But instead of doing the home work the Left parties are more keen to take up the issues which the saffron brigade wants them to champion.

Take another example, and that of the Lok Sabha election in Begusarai in Bihar from where one of their Young Turks, Kanhaiya Kumar was the candidate. The former president of Jawaharlal Nehru University Students’ Union could never anticipate that he would not even get five per cent of votes in his home village, Bihat, otherwise a big settlement and a strong CPI bastion. Till before the advent of Lalu Prasad in 1990s and subsequent growth of the BJP Begusarai was called the Stalingrad. Last year virtually the entire Left votes shifted to Giriraj Singh of the BJP.

Kanhaiya could get votes of only Muslims and a handful of floating ones. Muslims trusted him notwithstanding the fact that they had in Tanvir Hasan a choice. Hasan of RJD was arguably the best Muslim candidate in Bihar and  still enjoys a big clout. Curiously, Hasan ended up getting much larger votes of Yadavs, Dalits and Extremely Backward Castes of Hindus than that of Muslims. The community in the faint hope that Kanhaiya would give a big fight reposed full faith on the CPI candidate.

Their is no scope for an iota of doubt in the integrity and commitment towards secularism of Kanhaiya, or for that matter, his talent. If in the election campaign in 2019 all the Left leaning academics, film personalities, activists etc concentrated their entire energy in Begusarai none of them ever went to Bengal to check the big swing of their votes towards the BJP.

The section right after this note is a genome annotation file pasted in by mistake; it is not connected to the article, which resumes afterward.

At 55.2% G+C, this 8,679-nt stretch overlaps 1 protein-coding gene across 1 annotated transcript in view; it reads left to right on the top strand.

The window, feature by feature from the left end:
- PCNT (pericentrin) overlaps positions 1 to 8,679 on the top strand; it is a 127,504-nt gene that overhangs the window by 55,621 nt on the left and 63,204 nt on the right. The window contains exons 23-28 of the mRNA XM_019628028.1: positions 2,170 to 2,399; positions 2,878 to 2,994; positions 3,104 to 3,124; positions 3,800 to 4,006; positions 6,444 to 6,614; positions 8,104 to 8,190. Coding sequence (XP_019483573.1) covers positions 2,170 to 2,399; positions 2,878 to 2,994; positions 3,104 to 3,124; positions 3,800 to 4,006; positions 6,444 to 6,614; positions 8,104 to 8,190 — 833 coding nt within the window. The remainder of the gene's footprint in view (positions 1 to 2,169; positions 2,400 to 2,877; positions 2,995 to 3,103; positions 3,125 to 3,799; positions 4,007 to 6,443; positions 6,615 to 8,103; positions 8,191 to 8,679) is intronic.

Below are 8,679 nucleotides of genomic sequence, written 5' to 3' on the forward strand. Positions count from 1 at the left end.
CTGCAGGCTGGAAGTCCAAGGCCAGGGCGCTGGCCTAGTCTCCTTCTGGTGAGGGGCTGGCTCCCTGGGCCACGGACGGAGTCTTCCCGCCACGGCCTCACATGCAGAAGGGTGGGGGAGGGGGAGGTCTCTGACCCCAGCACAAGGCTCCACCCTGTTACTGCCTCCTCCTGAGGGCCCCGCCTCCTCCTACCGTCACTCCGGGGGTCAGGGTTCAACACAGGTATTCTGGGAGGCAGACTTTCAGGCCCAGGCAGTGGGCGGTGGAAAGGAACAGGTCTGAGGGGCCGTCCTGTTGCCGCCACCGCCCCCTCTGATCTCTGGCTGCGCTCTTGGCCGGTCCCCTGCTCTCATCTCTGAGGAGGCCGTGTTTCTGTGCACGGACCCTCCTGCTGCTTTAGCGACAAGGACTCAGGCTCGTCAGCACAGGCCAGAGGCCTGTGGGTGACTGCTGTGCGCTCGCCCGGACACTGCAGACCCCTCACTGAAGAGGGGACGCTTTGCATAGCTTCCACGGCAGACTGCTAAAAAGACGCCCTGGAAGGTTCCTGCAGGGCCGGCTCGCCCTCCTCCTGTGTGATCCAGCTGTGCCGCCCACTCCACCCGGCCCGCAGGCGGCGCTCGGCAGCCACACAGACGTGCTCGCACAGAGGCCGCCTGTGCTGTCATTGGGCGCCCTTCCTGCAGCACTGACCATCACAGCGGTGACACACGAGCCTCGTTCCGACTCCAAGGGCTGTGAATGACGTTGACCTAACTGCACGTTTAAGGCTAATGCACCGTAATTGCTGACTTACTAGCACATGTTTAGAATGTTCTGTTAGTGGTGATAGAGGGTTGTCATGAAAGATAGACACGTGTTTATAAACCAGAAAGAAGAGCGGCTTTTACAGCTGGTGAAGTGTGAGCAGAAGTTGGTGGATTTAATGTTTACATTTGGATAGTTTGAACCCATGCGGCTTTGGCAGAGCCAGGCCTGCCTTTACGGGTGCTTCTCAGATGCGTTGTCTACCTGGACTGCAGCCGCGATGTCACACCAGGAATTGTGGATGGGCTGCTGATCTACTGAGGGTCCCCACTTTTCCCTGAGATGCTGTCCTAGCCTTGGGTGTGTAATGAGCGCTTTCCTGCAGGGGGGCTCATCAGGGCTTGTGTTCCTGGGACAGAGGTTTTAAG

The tragedy for the Left is that their voters did not opt to sit at home or vote for their own candidates, but whole-heartedly exercised their adult franchise in favour of the saffron party. This was done not only out of love for Narendra Modi, but hate for the chief minster Mamata Banerjee. 

The Left not only let down the Muslims in Begusarai, but drove the last nail in their own coffin in Bengal where the BJP has emerged as a big force.

The sorry aspect is that the Left leaders are not doing the postmortem of this state of affairs. Instead they are once again harping on the same old line.

For example, Kanhaiya, along with some of his fellow travellers, launched Jan Gana Mana Yatra on Jan 30 from historic Champaran in Bihar which culminated to a big rally in Patna on Feb 27. The primary goal was the opposition of CAA, which many other champions of secularism are also stoutly opposing.

Naturally, he attracted a large number of Muslims in his rallies all over the state, but the entire CPI machinery remained mute spectators. 

In Bengal, which is going to polls in 2021 the shift in Left votes towards the BJP may deal a big blow to Mamata Banerjee, but no effort is being made to prevent this from happening.

In Bihar all the Left activism is going to spoil the prospect of the RJD-led Grand Alliance. After all, the Janata Dal United has several senior leaders who had in the past been associated with the Left politics during their student’s days.

Neeraj Kumar, a trusted minister of Nitish Kumar and party’s very vocal spokesman, is one among them. They have no problem in having truck with the BJP because in their opinion RJD and Congress are much bigger enemies.

It is only in Kerala that the Left is keeping the hope alive, but that is simply because the main opposition is the Congress and BJP has no strong base.

The Communists will have to realise, sooner than later, that they have made enormous contribution in paving the way for the success of the BJP. Unless they recover their own base and work for the weaker and downtrodden section of the society they are not going to stage a comeback. The repeated attempt to over-play Muslim related issues would in the long run harm the Left as well as the biggest minorities of India.


(Writer is senior journalist based in Patna. Views are personal)